From contributor O:
Probably not. If you already have a system working the three sided shaper wouldn't help you much and the E-Z Door or Unique is a big investment for a one man shop. Like I posted in another thread, if you have a system and it works, itís good. I changed to the E-Z Door because I had three shapers rigged for doors and was having a lot of trouble with consistency, but if your setup is working, stay with it.

From contributor T:
I had multiple shapers at one time. I'm a one man shop, and prefer to build my own doors. Several years back I bought an RBI Panelmaster which has all three cutters on one shaft with a five hp motor. I sold two of the shapers and kept one for profiles. This machine has a small footprint, is extremely safe to operate, and does a great job. I believe the cost was around mid 3k, certainly not an E-Z Door or unique, but a solid machine for a small shop.

Would you like to add information to this article?
Interested in writing or submitting an article?
Have a question about this article?

Have you reviewed the related Knowledge Base areas below?
  • KnowledgeBase: Knowledge Base

  • KnowledgeBase: Cabinetmaking

  • KnowledgeBase: Cabinetmaking: Cabinet Door Construction

  • KnowledgeBase: Solid Wood Machining

  • KnowledgeBase: Solid Wood Machining: General

    Would you like to add information to this article? ... Click Here

    If you have a question regarding a Knowledge Base article, your best chance at uncovering an answer is to search the entire Knowledge Base for related articles or to post your question at the appropriate WOODWEB Forum. Before posting your message, be sure to
    review our Forum Guidelines.

    Questions entered in the Knowledge Base Article comment form will not generate responses! A list of WOODWEB Forums can be found at WOODWEB's Site Map.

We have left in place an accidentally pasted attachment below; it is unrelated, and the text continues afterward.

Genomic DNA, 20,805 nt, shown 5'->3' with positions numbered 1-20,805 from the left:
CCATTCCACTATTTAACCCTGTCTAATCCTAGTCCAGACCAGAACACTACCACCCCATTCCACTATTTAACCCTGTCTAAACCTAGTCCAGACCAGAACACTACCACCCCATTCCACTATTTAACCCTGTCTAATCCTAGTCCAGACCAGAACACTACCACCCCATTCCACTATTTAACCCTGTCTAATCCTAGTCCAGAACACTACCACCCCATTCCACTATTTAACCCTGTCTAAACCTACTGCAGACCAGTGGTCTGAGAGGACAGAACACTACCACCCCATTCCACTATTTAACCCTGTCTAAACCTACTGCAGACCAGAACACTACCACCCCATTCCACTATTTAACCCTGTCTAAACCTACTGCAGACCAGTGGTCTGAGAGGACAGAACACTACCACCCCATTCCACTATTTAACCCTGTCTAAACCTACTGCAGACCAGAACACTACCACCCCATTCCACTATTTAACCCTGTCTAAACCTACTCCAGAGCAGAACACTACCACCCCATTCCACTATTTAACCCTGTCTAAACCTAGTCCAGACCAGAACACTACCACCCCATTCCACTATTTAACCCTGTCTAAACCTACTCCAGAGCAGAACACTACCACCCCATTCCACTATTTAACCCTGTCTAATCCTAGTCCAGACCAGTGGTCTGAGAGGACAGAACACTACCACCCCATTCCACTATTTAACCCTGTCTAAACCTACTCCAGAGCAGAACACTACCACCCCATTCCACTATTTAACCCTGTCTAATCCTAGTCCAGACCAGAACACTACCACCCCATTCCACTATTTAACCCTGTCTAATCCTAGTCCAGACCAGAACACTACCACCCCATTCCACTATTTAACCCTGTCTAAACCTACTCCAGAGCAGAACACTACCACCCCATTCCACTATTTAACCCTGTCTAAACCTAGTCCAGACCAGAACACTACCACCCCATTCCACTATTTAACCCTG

When you post your question at the Forum, be sure to include references to the Knowledge Base article that inspired your question. The more information you provide with your question, the better your chances are of receiving responses.

    Return to beginning of article.

    Refer a Friend || Read This Important Information || Site Map || Privacy Policy || Site User Agreement

    Letters, questions or comments? E-Mail us and let us know what you think. Be sure to review our Frequently Asked Questions page.

    Contact us to discuss advertising or to report problems with this site.

    To report a problem, send an e-mail to our Webmaster

    Copyright © 1996-2021 - Woodweb.com
    All rights reserved. No part of this publication may be reproduced in any manner without permission of the Editor.
    Review Woodweb.com's Copyright Policy.

    The editors, writers, and staff at Woodweb.com try to promote safe practices. What is safe for one woodworker under certain conditions may not be safe for others in different circumstances. Readers should undertake the use of materials and methods discussed at Woodweb.com after considerate evaluation, and at their own risk.

    865 Troxel Road
    Lansdale, PA 19446

    Contact Us

  • WOODWEB - the leading resource for professional woodworkers

      Home » Knowledge Base » Knowledge Base Article